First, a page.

I ask anyone considering voting for Paul Cheng to look into his campaign, and these controversies piling up before the big day. The more his campaign is examined, the more it looks like a second rendition of the Fontana years on Council. We know how that story went. I hope that after Election Day, we don’t repeat it.
I closed one of my last posts with “I say this every time I write and then there is a massive gap between posts, but…I hope that this will mark a return to writing. There has been so much to write about both locally and around the world, will aim to be here much more often.”
That was a couple months ago…
This year has gone by astoundingly quickly, with Molly born in April, and suddenly now 6 months old. I’m still adapting to becoming a father but enjoying every minute of it, though between work and Molly-time it has become very easy to revert to introversion and not make it out to Election 2014 events. Speaking of…
The election season has managed to both drag and blitz by – it’s hard to believe that election day is less than a week away, even as some aspects of the election have made it seem endless. The last weeks have been marked by some major upsets including that once-presumed front-runner Roger Caranci withdrew from the mayoral race and endorsed once-fringe Paul Cheng, who has been making massive gains on front-runner Matt Brown. Yesterday alone saw two racism controversies: a) Paul Cheng dismissing a campaign volunteer who wrote racist/abusive tweets, mostly to Matt Brown supporters, and b) three candidates running against presumed Ward 3 front-runner Mohamed Salih tried to ambush him on CJBK radio with bogus questions about Mo’s residency etc. that they have chased his campaign with since the start. As things have gotten frantic in the last days of campaigning there have been complaints on all sides of campaigns turning negative, and even many that are passionate about politics have been feeling burned out.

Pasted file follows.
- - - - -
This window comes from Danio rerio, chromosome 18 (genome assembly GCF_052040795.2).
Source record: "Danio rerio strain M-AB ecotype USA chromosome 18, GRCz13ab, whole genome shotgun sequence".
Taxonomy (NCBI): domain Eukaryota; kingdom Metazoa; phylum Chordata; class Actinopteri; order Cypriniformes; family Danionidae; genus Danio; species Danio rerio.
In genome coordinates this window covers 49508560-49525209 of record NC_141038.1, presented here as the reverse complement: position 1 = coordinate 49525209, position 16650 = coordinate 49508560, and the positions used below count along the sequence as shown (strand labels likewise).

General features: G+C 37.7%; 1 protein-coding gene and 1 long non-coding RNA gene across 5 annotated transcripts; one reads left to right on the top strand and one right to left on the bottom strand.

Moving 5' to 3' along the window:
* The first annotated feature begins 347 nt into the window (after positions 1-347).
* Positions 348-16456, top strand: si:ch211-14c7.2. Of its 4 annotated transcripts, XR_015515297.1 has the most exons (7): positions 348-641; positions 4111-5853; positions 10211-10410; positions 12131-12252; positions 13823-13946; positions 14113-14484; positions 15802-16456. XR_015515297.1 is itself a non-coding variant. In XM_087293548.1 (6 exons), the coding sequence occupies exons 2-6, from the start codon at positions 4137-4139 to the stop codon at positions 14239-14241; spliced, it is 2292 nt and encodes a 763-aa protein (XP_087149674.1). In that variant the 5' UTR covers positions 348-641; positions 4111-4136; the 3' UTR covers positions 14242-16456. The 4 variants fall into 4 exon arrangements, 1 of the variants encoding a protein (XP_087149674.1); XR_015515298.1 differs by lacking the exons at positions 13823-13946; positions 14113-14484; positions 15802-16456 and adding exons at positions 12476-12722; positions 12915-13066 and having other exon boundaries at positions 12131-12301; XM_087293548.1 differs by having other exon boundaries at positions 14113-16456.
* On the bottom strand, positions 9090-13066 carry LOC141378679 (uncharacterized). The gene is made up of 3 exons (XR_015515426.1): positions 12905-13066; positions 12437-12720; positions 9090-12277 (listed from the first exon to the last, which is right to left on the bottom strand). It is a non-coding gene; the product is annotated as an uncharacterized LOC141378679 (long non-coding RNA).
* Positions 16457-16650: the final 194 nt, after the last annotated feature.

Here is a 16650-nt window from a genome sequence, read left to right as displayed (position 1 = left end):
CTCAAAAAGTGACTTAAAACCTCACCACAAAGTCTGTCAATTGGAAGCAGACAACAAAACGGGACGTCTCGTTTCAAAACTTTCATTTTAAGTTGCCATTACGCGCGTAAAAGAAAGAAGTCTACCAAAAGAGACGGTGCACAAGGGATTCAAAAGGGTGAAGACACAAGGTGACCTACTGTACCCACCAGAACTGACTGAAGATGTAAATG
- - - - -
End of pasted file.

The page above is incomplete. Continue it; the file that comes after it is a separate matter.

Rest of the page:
I’ve been thinking repeatedly about writing on the election but have struggled to find inspiration, even as my friend (and fellow Fanshawe ILPT graduate) Thomas has written excellent coverage in his blog. His posts have been referenced by many as he has thoroughly and impartially written about the council and mayoral candidates. It’s been great to be able to follow his posts, but has left me with little to do! I appreciate him encouraging me to get back into writing.
So: it has been great to get back to this blog, and hope once again to write more regularly. There might not be too much more to say on this election, but I’m very excited to see who we’ve elected, and what direction they will lead our city. After the disaster of the Fontana 8 I’m hoping for better days ahead… we shall see.
I’m feeling very disconnected.
This has been a very strange, exciting and nerve-wracking year. My work flow has been a rollercoaster of busyness and quiet, changing massively as I’ve moved from trying to manage my own business to becoming an employee of the company I’ve been an associate with. Our family life has changed greatly as Sarah is now 5 months pregnant, and we ready our home, lives, minds and hearts for our first child. Our priorities and perspectives have shifted as we work to find balance to our lives as many things change, and I find myself struggling to stay both sane and living a life I can be happy with. I find myself dropping a lot of things I usually enjoy, hardly reading or writing in the past few months as I often find my mind terribly blank by the end of the day (my RPG gaming is however doing extremely well).